Two unidentified bright regions have been spotted on the dwarf planet Ceres, located in the main asteroid belt between Mars and Jupiter. And now it turns out that the mystery spots are not alike.
Since March, NASA’s Dawn spacecraft has been orbiting Ceres, which scientists think is 25 percent water ice by mass. Researchers analyzing images taken during Dawn’s initial approach (before being captured into orbit) have just released a new enhanced-color map that reveals the diversity of the surface. As expected, its surface is heavily cratered—but there are fewer large craters than we thought.
Variation (however subtle) in morphology and color across Ceres’ surface suggest that it was once an active body. "This dwarf planet was not just an inert rock throughout its history. It was active, with processes that resulted in different materials in different regions,” Chris Russell from the University of California, Los Angeles, says in a news release. “We are beginning to capture that diversity in our color images.”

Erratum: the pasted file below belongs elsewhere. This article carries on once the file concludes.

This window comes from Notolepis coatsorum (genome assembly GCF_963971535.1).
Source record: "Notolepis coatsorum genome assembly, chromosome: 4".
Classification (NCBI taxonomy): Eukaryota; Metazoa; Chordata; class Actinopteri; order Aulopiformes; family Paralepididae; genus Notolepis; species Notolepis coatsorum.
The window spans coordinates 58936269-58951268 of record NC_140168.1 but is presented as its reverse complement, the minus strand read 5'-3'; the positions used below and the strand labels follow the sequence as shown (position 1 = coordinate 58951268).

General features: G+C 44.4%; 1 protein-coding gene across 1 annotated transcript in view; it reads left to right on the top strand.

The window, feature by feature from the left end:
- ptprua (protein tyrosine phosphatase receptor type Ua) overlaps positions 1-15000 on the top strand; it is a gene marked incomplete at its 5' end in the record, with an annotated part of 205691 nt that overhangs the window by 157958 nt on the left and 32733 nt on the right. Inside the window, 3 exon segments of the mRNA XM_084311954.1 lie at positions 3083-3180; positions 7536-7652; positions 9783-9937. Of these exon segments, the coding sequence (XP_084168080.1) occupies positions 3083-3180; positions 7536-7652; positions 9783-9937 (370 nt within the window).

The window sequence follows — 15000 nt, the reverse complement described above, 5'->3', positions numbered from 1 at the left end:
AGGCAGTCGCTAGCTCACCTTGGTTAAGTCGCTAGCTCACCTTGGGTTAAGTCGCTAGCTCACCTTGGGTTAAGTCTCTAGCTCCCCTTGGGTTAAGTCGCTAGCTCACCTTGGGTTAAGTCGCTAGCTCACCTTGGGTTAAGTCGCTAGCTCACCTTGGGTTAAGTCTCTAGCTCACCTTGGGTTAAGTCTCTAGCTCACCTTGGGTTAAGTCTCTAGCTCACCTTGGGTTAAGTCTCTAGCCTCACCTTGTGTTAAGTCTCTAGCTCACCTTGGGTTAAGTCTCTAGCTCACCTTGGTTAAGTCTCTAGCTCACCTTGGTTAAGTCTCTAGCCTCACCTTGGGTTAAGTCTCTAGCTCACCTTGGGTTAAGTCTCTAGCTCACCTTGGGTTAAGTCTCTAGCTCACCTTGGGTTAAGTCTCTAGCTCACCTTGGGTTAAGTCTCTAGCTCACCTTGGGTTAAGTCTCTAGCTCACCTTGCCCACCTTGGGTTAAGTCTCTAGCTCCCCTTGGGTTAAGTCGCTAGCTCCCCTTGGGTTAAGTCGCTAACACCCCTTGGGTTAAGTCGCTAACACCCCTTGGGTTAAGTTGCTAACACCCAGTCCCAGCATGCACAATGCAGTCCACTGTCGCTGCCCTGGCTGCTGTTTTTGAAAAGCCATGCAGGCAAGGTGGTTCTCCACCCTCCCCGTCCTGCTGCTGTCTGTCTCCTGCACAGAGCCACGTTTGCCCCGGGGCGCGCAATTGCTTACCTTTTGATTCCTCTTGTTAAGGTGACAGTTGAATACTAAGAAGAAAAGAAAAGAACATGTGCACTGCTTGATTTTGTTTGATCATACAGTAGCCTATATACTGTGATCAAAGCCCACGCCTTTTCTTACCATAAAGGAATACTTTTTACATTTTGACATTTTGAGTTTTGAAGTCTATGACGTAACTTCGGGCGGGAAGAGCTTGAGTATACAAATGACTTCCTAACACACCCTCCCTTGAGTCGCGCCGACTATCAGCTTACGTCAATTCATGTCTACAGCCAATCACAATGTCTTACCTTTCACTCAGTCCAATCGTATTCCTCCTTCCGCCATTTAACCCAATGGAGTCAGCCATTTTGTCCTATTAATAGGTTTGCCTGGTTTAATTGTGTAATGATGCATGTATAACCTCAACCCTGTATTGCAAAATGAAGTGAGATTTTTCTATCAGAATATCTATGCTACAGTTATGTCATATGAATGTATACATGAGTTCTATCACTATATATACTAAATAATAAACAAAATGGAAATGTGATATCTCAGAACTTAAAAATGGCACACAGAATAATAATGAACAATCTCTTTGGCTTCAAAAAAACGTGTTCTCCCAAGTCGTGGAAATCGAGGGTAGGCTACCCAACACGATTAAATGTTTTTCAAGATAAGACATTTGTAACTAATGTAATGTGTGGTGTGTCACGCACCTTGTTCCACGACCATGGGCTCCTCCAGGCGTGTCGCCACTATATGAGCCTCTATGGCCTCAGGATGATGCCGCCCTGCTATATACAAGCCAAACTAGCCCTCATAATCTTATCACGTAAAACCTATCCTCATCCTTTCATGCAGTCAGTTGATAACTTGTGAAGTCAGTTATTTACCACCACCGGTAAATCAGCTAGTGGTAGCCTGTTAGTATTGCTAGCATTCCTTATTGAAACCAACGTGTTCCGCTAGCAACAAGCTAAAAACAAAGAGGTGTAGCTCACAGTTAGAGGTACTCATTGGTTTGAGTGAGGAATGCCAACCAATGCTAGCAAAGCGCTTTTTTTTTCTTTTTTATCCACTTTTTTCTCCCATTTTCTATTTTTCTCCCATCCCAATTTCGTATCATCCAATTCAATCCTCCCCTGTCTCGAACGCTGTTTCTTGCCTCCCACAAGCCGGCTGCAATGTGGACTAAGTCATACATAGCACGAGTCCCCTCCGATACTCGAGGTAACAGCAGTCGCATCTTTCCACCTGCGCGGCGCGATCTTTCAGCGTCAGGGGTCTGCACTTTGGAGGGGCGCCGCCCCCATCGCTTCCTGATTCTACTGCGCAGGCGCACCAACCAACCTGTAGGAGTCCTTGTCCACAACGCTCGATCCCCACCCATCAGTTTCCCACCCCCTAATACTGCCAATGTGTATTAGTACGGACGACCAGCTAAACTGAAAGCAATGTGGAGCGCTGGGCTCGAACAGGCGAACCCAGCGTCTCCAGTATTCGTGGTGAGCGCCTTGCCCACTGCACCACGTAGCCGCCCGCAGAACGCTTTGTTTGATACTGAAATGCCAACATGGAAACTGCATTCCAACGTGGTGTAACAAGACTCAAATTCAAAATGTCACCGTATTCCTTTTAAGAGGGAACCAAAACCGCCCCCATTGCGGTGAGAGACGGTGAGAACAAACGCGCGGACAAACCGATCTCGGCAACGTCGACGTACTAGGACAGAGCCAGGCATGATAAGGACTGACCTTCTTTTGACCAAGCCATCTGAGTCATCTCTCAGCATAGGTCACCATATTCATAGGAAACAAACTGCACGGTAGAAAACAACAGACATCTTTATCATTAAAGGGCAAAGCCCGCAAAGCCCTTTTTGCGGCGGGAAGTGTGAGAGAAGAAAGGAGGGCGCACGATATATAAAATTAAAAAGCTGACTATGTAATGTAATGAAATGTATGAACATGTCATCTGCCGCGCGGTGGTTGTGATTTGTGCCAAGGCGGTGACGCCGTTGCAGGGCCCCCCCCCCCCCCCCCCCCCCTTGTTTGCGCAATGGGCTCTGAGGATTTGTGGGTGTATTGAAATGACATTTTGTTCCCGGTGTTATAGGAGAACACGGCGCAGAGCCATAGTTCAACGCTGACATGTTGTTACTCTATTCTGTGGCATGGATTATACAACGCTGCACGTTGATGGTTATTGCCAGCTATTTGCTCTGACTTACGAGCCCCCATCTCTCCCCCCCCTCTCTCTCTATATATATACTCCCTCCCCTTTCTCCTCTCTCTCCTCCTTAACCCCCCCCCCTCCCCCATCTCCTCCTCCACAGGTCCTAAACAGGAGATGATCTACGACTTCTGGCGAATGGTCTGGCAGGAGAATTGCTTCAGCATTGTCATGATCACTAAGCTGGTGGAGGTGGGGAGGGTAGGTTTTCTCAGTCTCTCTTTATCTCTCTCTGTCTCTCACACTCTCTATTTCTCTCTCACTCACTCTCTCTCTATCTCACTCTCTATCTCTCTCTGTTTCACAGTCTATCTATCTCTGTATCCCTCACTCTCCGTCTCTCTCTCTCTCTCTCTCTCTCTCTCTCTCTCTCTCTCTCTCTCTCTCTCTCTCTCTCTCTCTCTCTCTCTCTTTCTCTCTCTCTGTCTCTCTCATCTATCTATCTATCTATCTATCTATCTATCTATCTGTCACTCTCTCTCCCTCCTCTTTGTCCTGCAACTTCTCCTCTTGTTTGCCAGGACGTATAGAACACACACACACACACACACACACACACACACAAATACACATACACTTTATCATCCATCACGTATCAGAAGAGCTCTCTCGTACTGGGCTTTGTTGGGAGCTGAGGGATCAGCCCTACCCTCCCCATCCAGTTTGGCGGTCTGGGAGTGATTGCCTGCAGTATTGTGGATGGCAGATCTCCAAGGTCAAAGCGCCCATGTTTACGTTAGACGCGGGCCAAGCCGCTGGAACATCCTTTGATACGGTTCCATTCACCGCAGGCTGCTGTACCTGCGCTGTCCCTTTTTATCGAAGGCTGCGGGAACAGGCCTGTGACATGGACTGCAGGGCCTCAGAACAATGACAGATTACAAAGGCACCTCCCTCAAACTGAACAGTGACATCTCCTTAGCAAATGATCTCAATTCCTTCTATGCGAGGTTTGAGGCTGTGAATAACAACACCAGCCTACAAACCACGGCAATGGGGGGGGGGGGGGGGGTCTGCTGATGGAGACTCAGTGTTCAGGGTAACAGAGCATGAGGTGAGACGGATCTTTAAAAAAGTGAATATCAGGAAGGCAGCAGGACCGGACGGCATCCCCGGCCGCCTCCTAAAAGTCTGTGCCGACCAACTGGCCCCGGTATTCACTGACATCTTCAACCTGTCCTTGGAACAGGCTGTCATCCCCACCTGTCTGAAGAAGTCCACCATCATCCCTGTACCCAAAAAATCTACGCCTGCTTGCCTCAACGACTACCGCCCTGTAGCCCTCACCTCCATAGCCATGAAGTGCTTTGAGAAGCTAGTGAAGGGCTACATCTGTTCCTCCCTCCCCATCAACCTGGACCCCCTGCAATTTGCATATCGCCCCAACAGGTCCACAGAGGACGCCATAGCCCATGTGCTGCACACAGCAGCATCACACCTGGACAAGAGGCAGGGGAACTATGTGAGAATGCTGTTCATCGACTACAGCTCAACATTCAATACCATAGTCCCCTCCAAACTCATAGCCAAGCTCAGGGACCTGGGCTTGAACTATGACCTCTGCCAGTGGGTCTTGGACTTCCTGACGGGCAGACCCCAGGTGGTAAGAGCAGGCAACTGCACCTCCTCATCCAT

Years ago, researchers using NASA's Hubble Space Telescope identified several bright regions on Ceres’ surface, and Dawn is now providing a much closer look. While the source of the bright spots are still unknown, Dawn’s visible and infrared mapping spectrometer (VIR) has been examining the relative temperatures of the features on Ceres’ surface. Preliminary examination suggests that different bright regions on the surface are behaving differently, according to Federico Tosi of the Italian National Institute for Astrophysics in Rome.
A pair of neighboring spots—by far the brightest visible marks on the planetary body—are located in a crater that’s 92 kilometers (57 miles) wide. They’re situated in a region labeled “5” (pictured at the top, second row) that’s similar in temperature to its surroundings. There’s a different bright feature that corresponds to a region labeled “1” (pictured at the top, first row) that’s cooler than the rest of the dwarf planet’s surface.
While both spots 1 and 5 show up in visible light images, the latter doesn’t show up in infrared images. (The infrared images are the rightmost in the two rows pictured at the top.) "Spot number five shows no distinct thermal behavior," Tosi tells New Scientist. It’s possible that they just don’t have enough resolution yet, Nature explains.
They hope to have more details after Dawn begins its first intensive science phase, later this month, at a distance of 13,500 kilometers (8,400 miles) from the surface. The spacecraft will be studying Ceres through June 2016.
The findings were presented at the 2015 General Assembly of the European Geosciences Union in Vienna this week.